Construct: Building carbon-transition portfolios utilising forward-looking metrics
Our carbon-transition portfolios are constructed with three objectives in mind: to reduce carbon intensity by at least 30% relative to the broad investment universe; to reduce annual carbon intensity by 7%; and setting a five-year carbon reduction target.
1. A 30% reduction in the portfolio carbon intensity relative to an appropriate broad investment universe: Ideally, this is implemented during the initial portfolio construction process but a more gradual approach can be used for fully-invested “buy and maintain” portfolios with realised gain and loss budgets. This target is consistent with the European Union (EU) Technical Expert Group (TEG) recommendation for EU Climate Transition benchmarks and allows for a broad opportunity set across different issuers. Should the investable universe allow for a more incisive 50% reduction (aligned with the EU TEG’s EU Paris-Aligned framework) without reducing diversification, then we would be happy to accommodate this.
2. A 7% annual carbon intensity reduction: This goal recognises that two companies may have identical footprints today but may have completely different strategies in the future. The target allows the portfolio to reach net-zero carbon emissions status by 2050, and is informed by forward-looking carbon intensity indicators, such as the Science-Based Initiative’s five-year de-carbonisation targets and feedback from our research and Investment Stewardship teams. In order to meet the 7% annual goal, we would continually monitor issuers’ carbon emissions data to ensure the portfolio remains on track, while also engaging with companies when necessary. Furthermore, we would use the allowed turnover budget to decrease carbon intensity, where appropriate.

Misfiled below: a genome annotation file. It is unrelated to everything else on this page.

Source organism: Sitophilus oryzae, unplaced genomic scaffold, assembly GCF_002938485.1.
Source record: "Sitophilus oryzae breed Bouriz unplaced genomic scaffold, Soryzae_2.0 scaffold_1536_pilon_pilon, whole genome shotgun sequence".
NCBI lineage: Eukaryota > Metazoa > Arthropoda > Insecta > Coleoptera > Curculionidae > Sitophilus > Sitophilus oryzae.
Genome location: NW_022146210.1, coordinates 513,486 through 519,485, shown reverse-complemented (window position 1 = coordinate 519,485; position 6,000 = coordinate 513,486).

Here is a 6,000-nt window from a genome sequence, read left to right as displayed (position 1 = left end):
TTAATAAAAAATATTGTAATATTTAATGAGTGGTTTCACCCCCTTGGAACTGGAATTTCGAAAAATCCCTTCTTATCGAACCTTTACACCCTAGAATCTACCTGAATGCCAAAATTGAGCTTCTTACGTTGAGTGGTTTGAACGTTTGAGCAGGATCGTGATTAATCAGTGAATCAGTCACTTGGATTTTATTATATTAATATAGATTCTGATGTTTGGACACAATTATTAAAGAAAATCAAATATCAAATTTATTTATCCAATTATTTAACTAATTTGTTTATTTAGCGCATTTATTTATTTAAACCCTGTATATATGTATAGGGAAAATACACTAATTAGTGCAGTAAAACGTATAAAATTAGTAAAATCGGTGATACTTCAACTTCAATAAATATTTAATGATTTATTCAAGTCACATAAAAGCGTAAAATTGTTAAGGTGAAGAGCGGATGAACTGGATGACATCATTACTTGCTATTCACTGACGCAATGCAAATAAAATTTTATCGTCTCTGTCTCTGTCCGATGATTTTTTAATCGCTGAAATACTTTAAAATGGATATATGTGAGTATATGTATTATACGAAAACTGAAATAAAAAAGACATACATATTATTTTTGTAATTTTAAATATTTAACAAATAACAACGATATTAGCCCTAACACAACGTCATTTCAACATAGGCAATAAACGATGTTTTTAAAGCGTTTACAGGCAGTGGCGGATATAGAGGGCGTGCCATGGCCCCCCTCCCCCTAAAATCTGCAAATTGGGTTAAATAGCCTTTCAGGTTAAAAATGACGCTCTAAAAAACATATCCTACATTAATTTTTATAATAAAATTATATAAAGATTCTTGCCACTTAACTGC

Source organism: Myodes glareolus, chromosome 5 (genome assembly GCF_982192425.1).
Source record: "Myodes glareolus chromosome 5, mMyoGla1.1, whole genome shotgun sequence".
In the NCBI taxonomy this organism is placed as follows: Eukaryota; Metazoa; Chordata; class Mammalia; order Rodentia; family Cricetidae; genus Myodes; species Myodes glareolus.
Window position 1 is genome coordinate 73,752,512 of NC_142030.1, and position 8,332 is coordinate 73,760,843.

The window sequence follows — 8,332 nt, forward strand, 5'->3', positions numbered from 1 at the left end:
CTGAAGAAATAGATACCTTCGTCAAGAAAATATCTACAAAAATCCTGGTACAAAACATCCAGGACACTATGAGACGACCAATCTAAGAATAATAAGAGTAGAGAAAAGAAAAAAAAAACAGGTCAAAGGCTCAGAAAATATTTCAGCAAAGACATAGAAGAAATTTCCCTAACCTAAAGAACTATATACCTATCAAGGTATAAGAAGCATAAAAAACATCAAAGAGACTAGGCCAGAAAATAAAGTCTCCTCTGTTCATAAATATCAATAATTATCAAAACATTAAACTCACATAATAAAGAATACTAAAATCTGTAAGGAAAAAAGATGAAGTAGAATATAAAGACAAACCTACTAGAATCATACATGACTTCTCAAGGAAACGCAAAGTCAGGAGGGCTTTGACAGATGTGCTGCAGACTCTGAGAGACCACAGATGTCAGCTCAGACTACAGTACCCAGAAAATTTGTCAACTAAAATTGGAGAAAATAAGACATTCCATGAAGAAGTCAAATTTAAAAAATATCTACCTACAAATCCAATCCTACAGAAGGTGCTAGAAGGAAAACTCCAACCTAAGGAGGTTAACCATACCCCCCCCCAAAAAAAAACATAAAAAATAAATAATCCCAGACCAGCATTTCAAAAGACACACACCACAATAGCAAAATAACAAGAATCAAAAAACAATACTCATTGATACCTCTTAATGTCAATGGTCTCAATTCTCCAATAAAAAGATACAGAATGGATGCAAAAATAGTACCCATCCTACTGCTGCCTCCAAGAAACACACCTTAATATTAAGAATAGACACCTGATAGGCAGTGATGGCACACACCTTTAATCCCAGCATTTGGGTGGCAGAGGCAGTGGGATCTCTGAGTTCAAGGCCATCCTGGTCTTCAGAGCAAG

3. A five-year cumulative carbon reduction target: Typically issuers release carbon emissions data on an annual basis. While monitoring and engaging with issuers on a regular basis is crucial, we would set a five-year target to measure the cumulative carbon reduction target in the portfolio. This medium-term yardstick allows us to avoid excess turnover and to account for the long-dated nature of many of the carbon-generating assets; for example, power plants may have residual lives well in excess of shorter-term carbon reduction measures. Furthermore, a five-year target smooths out the short-term fluctuations in currency and commodity prices that may otherwise dilute the meaning of the tCO2e/USDm carbon intensity indicator. The estimated carbon reduction that results from applying our objectives to a portfolio can be seen in Exhibit 3.
Exhibit 3: Estimated carbon reduction in a carbon transition portfolio using our three portfolio construction objectives
Targets can be further discussed and refined depending on client requirements.
When it comes to issuer selection, we combine fundamental, quantitative and technical (FQT) inputs from our core fixed income investment process, resulting in a credit score of one to four (one: weakest, four: strongest) and a fundamental issuer rating and direction, with the two following key carbon-reduction dimensions: